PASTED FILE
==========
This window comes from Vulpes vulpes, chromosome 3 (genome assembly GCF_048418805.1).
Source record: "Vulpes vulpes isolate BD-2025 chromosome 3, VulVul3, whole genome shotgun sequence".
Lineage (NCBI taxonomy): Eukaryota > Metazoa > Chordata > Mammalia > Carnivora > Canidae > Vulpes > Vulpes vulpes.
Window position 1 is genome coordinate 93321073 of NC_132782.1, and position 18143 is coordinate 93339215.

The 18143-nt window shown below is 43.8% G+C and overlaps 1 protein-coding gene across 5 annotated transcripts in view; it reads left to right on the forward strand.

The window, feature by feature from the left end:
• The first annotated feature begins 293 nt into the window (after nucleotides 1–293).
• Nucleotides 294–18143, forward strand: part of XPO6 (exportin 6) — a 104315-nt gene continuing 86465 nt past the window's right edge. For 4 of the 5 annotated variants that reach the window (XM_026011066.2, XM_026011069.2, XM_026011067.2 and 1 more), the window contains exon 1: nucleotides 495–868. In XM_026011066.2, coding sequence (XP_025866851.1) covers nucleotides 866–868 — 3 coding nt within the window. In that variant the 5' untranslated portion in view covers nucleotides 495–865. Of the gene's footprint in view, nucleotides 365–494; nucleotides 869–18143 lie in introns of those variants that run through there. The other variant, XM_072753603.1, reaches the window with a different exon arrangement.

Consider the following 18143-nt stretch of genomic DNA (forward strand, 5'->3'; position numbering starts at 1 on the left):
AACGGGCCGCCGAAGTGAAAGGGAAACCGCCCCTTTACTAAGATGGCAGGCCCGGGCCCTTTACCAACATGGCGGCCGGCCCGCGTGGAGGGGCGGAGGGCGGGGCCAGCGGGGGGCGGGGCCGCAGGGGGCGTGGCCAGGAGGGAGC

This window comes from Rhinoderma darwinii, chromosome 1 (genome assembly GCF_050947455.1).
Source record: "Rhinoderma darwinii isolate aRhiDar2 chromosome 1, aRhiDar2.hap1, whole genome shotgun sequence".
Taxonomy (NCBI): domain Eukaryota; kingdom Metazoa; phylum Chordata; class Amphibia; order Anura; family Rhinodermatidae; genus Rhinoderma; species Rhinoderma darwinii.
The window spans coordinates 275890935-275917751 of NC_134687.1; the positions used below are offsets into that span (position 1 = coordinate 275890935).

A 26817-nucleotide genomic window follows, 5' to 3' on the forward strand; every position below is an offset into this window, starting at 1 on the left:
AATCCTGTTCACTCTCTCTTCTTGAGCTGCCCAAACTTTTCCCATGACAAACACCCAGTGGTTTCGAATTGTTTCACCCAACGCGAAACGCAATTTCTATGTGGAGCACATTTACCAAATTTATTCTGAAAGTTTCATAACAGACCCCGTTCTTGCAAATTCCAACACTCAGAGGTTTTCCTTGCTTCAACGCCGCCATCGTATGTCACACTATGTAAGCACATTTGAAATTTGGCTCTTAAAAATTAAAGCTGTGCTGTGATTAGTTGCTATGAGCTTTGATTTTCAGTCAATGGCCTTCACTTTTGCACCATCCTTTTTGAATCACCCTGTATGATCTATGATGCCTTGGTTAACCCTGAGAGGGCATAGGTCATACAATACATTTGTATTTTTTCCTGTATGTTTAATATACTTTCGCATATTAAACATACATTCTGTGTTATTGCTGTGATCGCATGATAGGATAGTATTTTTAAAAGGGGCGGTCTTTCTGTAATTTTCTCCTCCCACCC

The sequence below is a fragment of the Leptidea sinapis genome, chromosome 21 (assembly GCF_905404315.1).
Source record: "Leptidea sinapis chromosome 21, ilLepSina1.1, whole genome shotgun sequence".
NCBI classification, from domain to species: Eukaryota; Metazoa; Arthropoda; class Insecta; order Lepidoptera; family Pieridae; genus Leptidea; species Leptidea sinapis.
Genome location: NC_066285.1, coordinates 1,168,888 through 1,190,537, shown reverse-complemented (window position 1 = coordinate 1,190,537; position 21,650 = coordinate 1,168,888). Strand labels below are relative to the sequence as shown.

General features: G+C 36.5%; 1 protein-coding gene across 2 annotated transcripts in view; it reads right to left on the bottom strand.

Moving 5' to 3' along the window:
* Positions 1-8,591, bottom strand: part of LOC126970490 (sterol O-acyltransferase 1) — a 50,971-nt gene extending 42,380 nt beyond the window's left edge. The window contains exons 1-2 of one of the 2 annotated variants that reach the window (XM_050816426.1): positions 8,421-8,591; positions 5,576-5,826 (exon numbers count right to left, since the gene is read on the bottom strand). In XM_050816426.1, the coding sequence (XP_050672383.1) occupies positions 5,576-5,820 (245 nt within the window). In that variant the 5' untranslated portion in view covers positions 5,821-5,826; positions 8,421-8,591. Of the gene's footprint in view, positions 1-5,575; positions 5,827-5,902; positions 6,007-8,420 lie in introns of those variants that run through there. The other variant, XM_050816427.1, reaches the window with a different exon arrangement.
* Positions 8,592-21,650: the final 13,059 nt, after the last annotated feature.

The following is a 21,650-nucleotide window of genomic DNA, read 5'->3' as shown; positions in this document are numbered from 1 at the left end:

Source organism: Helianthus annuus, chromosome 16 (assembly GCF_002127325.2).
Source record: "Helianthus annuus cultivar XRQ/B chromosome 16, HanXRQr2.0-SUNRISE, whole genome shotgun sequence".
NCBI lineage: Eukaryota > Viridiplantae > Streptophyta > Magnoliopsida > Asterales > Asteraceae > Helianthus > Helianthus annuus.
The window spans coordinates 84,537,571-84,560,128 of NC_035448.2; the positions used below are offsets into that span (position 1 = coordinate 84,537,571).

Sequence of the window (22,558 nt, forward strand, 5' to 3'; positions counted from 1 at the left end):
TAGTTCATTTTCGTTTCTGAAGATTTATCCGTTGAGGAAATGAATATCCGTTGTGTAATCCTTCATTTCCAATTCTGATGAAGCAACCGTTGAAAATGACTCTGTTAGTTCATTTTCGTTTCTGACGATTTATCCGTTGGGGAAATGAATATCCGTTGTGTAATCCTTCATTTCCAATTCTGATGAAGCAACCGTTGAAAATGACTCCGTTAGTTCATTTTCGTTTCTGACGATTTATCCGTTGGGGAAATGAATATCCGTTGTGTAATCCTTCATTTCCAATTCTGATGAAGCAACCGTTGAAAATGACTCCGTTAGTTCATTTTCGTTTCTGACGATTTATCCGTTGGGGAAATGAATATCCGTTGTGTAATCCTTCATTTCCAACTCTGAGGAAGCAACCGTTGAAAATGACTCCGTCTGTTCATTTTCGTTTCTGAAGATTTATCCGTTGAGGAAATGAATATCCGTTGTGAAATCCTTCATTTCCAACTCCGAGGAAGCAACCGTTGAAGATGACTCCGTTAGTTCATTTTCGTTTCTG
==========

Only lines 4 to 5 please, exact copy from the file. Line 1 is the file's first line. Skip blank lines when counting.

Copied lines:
Window position 1 is genome coordinate 93321073 of NC_132782.1, and position 18143 is coordinate 93339215.

The 18143-nt window shown below is 43.8% G+C and overlaps 1 protein-coding gene across 5 annotated transcripts in view; it reads left to right on the forward strand.